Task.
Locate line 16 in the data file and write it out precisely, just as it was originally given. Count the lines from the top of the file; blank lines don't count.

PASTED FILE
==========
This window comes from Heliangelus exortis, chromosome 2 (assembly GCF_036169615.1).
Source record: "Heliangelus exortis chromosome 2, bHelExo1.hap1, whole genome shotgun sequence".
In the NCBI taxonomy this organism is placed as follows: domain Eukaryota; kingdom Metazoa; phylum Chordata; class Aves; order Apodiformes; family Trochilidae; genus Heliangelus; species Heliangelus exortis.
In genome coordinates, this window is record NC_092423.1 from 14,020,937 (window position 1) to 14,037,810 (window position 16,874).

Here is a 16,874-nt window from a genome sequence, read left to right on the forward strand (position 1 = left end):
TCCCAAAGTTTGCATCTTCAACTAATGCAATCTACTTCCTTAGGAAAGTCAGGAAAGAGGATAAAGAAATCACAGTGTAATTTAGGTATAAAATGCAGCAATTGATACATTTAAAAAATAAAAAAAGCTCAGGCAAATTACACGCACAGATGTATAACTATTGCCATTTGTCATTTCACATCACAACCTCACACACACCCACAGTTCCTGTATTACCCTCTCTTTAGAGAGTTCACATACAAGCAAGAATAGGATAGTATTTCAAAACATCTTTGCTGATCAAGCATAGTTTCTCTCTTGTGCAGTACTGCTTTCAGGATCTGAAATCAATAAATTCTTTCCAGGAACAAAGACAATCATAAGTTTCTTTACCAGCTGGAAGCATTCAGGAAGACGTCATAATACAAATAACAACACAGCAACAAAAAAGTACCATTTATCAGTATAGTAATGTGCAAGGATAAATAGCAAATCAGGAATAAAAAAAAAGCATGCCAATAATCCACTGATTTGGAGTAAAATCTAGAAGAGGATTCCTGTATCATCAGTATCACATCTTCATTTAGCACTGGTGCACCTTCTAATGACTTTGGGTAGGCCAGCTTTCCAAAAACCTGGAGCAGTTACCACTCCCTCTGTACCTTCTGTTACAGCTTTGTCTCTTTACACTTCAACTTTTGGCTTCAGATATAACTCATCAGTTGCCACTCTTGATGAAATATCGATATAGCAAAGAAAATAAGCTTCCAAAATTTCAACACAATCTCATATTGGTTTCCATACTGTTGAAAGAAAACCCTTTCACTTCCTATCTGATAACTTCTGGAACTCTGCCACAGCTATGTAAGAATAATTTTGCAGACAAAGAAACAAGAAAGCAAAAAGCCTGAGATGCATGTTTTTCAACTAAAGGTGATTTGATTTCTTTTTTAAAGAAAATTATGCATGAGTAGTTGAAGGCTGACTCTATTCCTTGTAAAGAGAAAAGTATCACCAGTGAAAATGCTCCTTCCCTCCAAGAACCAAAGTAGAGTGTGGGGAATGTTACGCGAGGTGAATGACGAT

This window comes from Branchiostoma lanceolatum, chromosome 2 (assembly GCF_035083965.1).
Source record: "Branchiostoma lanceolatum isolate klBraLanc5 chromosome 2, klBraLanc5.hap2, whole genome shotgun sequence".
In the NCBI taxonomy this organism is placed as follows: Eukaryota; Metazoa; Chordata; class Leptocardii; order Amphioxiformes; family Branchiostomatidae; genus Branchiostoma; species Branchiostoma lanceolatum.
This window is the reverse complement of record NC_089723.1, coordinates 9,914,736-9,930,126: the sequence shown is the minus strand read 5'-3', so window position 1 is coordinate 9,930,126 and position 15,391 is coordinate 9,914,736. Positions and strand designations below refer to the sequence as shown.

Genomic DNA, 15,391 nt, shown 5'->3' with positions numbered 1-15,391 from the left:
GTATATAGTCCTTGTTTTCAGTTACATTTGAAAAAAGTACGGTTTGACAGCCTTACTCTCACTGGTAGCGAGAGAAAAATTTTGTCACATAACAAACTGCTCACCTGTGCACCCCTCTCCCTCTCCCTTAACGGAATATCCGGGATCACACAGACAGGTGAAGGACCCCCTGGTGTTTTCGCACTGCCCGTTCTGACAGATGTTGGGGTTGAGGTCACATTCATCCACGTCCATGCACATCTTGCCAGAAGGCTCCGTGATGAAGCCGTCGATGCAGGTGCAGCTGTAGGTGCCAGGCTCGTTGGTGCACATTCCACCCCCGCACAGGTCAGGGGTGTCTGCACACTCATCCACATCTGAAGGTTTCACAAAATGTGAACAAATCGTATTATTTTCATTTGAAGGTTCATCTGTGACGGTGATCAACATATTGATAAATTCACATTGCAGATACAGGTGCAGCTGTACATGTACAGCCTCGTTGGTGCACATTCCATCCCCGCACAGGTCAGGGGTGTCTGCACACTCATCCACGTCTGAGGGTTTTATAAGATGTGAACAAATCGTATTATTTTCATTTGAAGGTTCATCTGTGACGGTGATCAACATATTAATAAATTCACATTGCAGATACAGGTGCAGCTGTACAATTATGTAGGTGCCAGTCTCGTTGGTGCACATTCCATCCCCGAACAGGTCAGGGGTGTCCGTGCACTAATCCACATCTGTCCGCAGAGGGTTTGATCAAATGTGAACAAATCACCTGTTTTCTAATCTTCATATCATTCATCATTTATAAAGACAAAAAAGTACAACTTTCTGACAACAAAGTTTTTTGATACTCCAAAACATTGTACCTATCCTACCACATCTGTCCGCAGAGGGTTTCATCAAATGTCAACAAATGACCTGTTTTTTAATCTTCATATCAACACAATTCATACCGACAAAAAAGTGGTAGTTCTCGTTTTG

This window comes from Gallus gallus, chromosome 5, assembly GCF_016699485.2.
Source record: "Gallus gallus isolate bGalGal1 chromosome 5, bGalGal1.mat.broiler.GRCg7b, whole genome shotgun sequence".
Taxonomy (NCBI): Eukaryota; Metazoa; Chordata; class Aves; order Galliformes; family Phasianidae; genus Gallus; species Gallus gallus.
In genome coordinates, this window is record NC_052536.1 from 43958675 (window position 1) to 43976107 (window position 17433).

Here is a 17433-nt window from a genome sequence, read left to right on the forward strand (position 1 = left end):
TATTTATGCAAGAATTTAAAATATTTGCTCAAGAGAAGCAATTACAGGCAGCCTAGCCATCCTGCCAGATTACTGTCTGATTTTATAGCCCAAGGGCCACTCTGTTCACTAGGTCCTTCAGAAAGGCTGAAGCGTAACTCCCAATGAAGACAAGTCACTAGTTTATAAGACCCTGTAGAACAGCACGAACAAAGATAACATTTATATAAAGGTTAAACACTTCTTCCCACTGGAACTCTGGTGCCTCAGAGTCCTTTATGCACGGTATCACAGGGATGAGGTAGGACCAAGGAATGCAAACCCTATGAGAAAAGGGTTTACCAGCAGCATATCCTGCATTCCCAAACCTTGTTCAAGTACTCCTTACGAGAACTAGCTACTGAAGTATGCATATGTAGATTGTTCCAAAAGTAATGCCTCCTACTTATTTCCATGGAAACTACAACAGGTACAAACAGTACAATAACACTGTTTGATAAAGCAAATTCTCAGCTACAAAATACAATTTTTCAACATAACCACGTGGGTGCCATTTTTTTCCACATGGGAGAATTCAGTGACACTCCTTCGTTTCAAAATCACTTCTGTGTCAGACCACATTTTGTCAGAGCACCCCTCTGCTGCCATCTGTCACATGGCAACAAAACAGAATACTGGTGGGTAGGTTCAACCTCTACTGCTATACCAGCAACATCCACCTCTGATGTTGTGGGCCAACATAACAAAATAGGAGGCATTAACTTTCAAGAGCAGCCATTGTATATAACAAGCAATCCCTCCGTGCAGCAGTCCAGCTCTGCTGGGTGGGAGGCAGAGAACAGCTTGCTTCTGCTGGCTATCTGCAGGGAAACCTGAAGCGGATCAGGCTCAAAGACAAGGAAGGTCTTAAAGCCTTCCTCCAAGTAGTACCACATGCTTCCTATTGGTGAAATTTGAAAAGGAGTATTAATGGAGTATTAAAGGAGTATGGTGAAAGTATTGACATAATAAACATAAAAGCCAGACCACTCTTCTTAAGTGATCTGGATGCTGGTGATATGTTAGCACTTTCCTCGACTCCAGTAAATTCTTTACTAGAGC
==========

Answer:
In genome coordinates, this window is record NC_052536.1 from 43958675 (window position 1) to 43976107 (window position 17433).